Last night, Philadelphia’s SoFAR Sounds chapter welcomed Wilmington indie-poppers The Spinto Band, London folk-rockers The Brute Chorus and Philadelphia poet K.P. Brown to a living room in Olde Kensington. This is the third installment of the new house concert series – which has previously featured sets from The Lawsuits, Peasant, Alessi’s Ark, Lightning Jar, The Spinning Leaves, Hezekiah Jones and spoken word artist Ms. Wise. The night drew a bustling crowd, both players in the Philly music scene (ubiquitous hip-hop artist Kuf Knotz and North Star Bar programmer Andrew Miller were in attendance) as well as curious music fans. But the very act of calling it a “house concert” might be selling SoFAR (Songs From a Room) short. Performances were streamed live on the internet, and documented by a video crew for an archive on the London-based organization’s central website. The operating philosophy is unconventional as well. It doesn’t actively advertise; you have to like its Facebook page to find out the date and time of the next event, RSVP for the location, and typically don’t know who’s performing until you arrive. Victor Gennaro of Philadelphia rock outfit Mountjoy was the evening’s MC (it was his house the crowd was filing into) and while he got the show underway, The Key spoke with Carolyn Lederach, regional coordinator of SoFAR, about the program’s underground approach to supporting artists…in between pauses for her to answer the front door and ask new arrivals to make themselves at home.
The Key: How were you introduced to the SoFAR Sounds series and what inspired you to bring it to Philly? Carolyn Lederach: I have a friend, Rebecca Pierce, who’s really involved in music. She knew [SoFAR] was trying to start a branch here in Philadelphia, so she just got me in touch with them and it worked out. This is like the 15th city they’ve started it in.
TK: What other cities have it?
CL: It started in London. Here in the U.S., they have it in Dallas, L.A., New York, Minneapolis, and there’s ones in Europe and India too.
TK: Have you gone to any of the other cities, the London one?
CL: I have not. I’ve been meaning to go to the New York one, so one day soon. We actually did get help from the MCs up in New York, they came down here and gave us a hand starting things. This is actually our first solo run at it.
TK: When you’re programming each event, what do you look for in the musicians as well as the spoken word artists?
CL: We pretty much just look for something different, we try to mix everything to get a different genre and feel for every night. You have upbeat things, and you try to think about what would sound good in an intimate acoustic room. So obviously the artists would have to be able to strip down the music in some way, and still be fun and interactive. SoFAR has had different artists who use loop pedals and some electronica kind of stuff too. They’ve kind of tried all different things throughout the network.
TK: Do you choose the artists personally, or is it more of a committee?
CL: Everyone does a little bit of everything. Everyone in all the different cities will maybe hear a band and then suggest it because they might be [touring] in a different area. So for example, the girl who runs things in L.A. sent us some suggestions of bands she thought of, and bands will submit things. There’s word-of-mouth, or someone will see a band open for someone else. So it’s a bunch of things really.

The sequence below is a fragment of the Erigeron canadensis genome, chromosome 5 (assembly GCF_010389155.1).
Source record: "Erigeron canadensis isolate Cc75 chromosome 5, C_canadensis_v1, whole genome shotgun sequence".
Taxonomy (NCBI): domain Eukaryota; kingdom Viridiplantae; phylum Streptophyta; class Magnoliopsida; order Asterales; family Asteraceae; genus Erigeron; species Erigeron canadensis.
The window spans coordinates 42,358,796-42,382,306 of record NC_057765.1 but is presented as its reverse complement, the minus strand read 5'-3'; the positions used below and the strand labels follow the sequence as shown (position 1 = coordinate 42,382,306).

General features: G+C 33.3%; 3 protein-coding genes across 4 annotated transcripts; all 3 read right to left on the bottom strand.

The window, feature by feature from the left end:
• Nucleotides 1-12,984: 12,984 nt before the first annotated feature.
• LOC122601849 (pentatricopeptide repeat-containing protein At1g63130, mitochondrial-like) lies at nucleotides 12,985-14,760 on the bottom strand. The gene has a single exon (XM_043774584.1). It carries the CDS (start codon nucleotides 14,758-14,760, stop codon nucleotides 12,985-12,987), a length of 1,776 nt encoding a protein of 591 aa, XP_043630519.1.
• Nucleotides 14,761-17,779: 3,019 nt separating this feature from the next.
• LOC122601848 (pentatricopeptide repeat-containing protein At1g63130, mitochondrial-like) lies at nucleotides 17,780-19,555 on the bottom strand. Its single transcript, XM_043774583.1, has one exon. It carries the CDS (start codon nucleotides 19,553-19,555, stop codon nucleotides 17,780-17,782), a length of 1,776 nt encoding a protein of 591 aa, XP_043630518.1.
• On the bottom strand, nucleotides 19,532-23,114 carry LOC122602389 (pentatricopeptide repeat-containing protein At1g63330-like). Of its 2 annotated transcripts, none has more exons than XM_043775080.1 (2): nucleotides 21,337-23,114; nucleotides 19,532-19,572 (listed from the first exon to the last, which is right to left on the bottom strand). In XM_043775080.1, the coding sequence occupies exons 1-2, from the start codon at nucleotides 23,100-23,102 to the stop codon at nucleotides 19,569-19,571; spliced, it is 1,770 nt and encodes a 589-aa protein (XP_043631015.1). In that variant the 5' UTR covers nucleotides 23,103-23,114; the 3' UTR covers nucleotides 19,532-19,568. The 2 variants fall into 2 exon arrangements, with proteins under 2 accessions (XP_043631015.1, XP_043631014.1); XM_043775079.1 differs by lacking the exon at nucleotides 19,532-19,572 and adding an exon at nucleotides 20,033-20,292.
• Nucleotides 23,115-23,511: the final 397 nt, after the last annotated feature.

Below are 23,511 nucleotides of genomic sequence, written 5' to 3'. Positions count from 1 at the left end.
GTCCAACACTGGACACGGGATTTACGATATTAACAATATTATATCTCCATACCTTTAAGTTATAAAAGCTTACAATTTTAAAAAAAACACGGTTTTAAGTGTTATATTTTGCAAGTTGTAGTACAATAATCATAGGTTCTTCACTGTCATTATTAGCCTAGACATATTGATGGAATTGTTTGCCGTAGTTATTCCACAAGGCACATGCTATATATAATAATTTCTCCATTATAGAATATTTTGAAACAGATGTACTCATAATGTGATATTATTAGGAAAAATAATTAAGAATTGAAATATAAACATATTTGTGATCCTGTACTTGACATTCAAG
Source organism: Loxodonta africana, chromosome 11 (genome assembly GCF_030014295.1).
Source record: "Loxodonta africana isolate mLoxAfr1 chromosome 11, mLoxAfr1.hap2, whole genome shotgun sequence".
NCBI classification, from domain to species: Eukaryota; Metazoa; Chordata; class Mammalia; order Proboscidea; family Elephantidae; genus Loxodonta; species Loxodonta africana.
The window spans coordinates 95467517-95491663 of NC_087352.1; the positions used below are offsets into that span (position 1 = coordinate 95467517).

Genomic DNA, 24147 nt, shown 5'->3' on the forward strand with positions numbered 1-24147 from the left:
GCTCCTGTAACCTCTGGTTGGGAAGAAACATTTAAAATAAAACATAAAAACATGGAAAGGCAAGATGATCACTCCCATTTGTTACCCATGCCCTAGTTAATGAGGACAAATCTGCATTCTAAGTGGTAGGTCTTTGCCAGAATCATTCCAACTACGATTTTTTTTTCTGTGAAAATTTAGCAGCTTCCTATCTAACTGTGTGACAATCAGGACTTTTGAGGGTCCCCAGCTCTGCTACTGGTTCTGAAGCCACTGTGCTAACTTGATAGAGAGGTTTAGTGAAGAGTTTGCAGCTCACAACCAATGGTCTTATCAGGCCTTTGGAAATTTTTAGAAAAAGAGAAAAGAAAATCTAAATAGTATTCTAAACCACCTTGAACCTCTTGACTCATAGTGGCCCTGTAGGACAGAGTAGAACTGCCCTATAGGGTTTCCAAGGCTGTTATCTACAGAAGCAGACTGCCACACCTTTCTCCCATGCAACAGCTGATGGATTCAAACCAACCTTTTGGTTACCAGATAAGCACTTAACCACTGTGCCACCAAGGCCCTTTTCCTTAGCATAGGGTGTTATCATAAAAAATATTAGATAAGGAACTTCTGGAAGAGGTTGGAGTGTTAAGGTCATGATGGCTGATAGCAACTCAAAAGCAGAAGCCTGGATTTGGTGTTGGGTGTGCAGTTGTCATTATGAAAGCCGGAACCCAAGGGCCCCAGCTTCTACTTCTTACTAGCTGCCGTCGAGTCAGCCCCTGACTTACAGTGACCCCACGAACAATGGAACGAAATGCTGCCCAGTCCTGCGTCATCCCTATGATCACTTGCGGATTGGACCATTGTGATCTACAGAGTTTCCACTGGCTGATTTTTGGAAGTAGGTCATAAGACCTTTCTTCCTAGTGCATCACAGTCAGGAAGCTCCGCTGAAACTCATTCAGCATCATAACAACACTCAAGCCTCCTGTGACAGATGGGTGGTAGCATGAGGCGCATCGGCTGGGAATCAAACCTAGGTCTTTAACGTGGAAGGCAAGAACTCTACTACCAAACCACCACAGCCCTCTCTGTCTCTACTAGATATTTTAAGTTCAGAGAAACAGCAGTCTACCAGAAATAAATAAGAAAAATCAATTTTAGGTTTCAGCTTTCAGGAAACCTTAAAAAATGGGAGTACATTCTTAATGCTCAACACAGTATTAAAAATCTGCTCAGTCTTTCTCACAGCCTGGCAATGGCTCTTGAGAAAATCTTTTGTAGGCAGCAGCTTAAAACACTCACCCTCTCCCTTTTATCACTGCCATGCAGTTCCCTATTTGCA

TK: How do you find the houses you use as venues?
CL: Well, this is actually the second time we’ve been at Victor’s place. The first one was at Victor’s too; we found it because The Lawsuits [who played that show] were trying to help us find a spot. We had a couple people at the last one come forward with interest in opening up their place. I guess it’s all kind of word of mouth too, different people hear about it and think it sounds like a cool opportunity.
TK: There are a lot of similar DIY shows, house show operations, things of that nature going on in Philly. What do you feel sets SoFAR apart?
CL: Because it’s the global community of SoFAR, it’s beyond this one night. They usually have a live stream set up – we have the computer set up now to run the stream of the show online so people can log in anywhere and listen to it. And then we have the videographers and photographers and stuff, and those videos and photos will be sent around online to the SoFAR sites. So everyone kind of gets a feel for it.
TK: I think it’s interesting that you don’t really announce who’s performing; people who show up don’t necessarily know who they’re going to see. Why is that?
CL: That’s a good question! It’s about the musical community, and sometimes you have bigger artists come through, and you don’t want the huge crowd to come just for them. You want someone to come and appreciate the music itself, as opposed to just one artist. You want someone to sit down and just enjoy the whole night and not really care who’s playing. Or trust the SoFAR experience that we’re going to provide a great group of music.
TK: If you were to sum up the overall goal of SoFAR, how would you do it? CL: The whole SoFAR thing started with the ideals of bring musicians out of clubs, where people might not really respect them as much. You pay to get into a show and you might be standing there trying to listen to your favorite band and the group next to you is talking, or on their phone. It’s about bringing music out of that medium and into this intimate setting where you have people sitting and collectively listening to what’s there.